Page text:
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How To Get Back On Track During Moments of Self-Doubt
Written by
Pat Roa-Perez
August 2015
Written by
Pat Roa-Perez
August 2015

Hate it, don't you?

When everything is going smoothly and suddenly you begin to slow down.

You start questioning, hesitating, and the path a moment ago seemed so right now feels like it's not.

And it scares you because you don't want to go back to being unfocused, unproductive, and depressed.

Feel the moment...

They seem to come out of nowhere.

Paralyzing moments of intense self-doubt, like the one I'm having today.

Moments when I struggle to stay productive and motivated, and when I start to question what I have done and wonder about where I'm going.  

Plan ahead...

Although we can't always predict when these moments will come, we can control the way we react.  It's not that hard, really?  

All we need to do is pay attention to when they happen and prepare for when they do. This way, we're not caught off guard and can minimize their disrupting effect, which for me is severe procrastination and depression.   

Develop strategy...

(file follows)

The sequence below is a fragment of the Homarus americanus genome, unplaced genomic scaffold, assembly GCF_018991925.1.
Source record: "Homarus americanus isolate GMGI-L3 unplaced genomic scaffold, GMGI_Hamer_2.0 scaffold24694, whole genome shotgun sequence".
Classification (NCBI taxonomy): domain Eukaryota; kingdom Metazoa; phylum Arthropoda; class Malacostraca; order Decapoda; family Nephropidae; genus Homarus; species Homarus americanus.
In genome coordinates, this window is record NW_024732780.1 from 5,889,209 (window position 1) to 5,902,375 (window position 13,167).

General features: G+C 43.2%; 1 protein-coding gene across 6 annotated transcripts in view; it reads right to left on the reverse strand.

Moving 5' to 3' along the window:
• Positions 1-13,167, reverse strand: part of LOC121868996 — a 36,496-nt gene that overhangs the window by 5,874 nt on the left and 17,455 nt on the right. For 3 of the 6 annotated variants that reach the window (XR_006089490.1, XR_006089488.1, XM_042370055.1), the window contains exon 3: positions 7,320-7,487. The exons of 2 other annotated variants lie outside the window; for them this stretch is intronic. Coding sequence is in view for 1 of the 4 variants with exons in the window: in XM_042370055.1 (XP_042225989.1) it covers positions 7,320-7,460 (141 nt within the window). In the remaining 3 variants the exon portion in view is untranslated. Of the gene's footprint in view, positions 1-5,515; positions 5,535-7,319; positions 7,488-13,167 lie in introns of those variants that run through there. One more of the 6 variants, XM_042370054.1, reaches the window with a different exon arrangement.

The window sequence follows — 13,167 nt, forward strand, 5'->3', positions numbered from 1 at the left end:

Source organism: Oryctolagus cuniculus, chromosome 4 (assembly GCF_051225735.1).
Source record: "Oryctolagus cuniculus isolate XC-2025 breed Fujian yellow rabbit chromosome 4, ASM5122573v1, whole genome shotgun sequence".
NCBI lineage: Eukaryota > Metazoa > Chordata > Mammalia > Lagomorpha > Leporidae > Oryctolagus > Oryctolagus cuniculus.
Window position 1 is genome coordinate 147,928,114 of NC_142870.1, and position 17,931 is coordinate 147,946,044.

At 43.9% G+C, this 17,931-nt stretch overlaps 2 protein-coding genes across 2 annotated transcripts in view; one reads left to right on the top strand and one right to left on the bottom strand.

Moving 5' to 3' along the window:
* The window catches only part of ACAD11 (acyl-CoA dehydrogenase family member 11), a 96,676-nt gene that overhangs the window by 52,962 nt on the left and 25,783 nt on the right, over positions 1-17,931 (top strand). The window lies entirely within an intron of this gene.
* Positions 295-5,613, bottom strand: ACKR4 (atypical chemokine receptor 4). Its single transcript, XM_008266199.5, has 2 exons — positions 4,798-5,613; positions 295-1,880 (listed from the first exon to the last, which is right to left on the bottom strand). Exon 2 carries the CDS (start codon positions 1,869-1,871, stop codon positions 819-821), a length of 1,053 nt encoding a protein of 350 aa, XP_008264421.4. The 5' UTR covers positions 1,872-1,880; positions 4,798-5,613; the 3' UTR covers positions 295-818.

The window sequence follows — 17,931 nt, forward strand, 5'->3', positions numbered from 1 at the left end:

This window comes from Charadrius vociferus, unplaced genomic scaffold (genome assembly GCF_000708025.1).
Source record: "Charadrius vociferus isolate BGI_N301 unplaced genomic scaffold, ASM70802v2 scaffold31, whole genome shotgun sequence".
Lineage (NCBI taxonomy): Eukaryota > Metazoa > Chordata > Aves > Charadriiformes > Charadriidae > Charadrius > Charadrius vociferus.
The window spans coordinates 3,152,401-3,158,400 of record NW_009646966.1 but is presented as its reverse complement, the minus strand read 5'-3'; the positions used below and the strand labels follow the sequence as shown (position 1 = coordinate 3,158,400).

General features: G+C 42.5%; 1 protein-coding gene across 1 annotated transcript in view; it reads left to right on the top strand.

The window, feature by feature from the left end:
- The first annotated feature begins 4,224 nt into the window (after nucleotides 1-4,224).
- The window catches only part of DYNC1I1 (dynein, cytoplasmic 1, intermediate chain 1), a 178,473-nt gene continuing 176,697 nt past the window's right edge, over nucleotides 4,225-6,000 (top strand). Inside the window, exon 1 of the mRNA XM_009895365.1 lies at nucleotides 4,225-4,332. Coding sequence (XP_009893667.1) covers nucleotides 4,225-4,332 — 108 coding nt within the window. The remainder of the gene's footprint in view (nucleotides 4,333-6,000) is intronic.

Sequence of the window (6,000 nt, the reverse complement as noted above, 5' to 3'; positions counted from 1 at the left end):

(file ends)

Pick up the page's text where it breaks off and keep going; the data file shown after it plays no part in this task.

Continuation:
I've been there many times before and don't want to go there anymore.

I have a plan now.  

And because everyone experiences moments of self-doubt, let me share the simple strategy I use to create action plans for moments like these and others too.

  1. Learn to detect them.  Feel their presence.  The best radar to detect them is paying attention to the way you feel. If you're hesitating, doubting, feeling anxious and can't explain why, then you know something's going on.
  2. Stand still.  Pause.  Stand still and silent and observe the moment.  What do you see? What's going on?  Is there a reason for feeling the way you do?  
  3. Give it form.  Although I try not to label anything anymore, in moments like these, I do.  I have to.  Because the power of these moments is embedded in their formless nature, when you give them form, they lose it. 
  4. Create action plan.  What can you do?  To minimize their effect and duration.  When the moment passes, examine it.  There's always something you can do.  But please, don't try to come up with something while you're in the grip of the moment.  
  5. Reach in your toolbox.  You're prepared now, and when they come, all you need to do is reach into your productivity toolbox and grab your action plan.  
  6. Take action.  Execute your plan.  

Get back on track...

This morning I had one of these moments.  As soon as I detected it, I stopped, observed, realized what was going on, and immediately took action. 

I knew what to do.

I had to work on something other than what was on my regular schedule, which was where my doubts and anxiety were coming from.  By doing this, I took the focus away from it while keeping busy and productive, which then kept me from procrastinating and feeling depressed.  

What could've been an unproductive and depressing day turned out to be a pretty good day after all.  I wrote this post, got rid of the doubts, and went back to my scheduled work. 

It's good to have a plan!

*Image courtesy ofFreeimages.com


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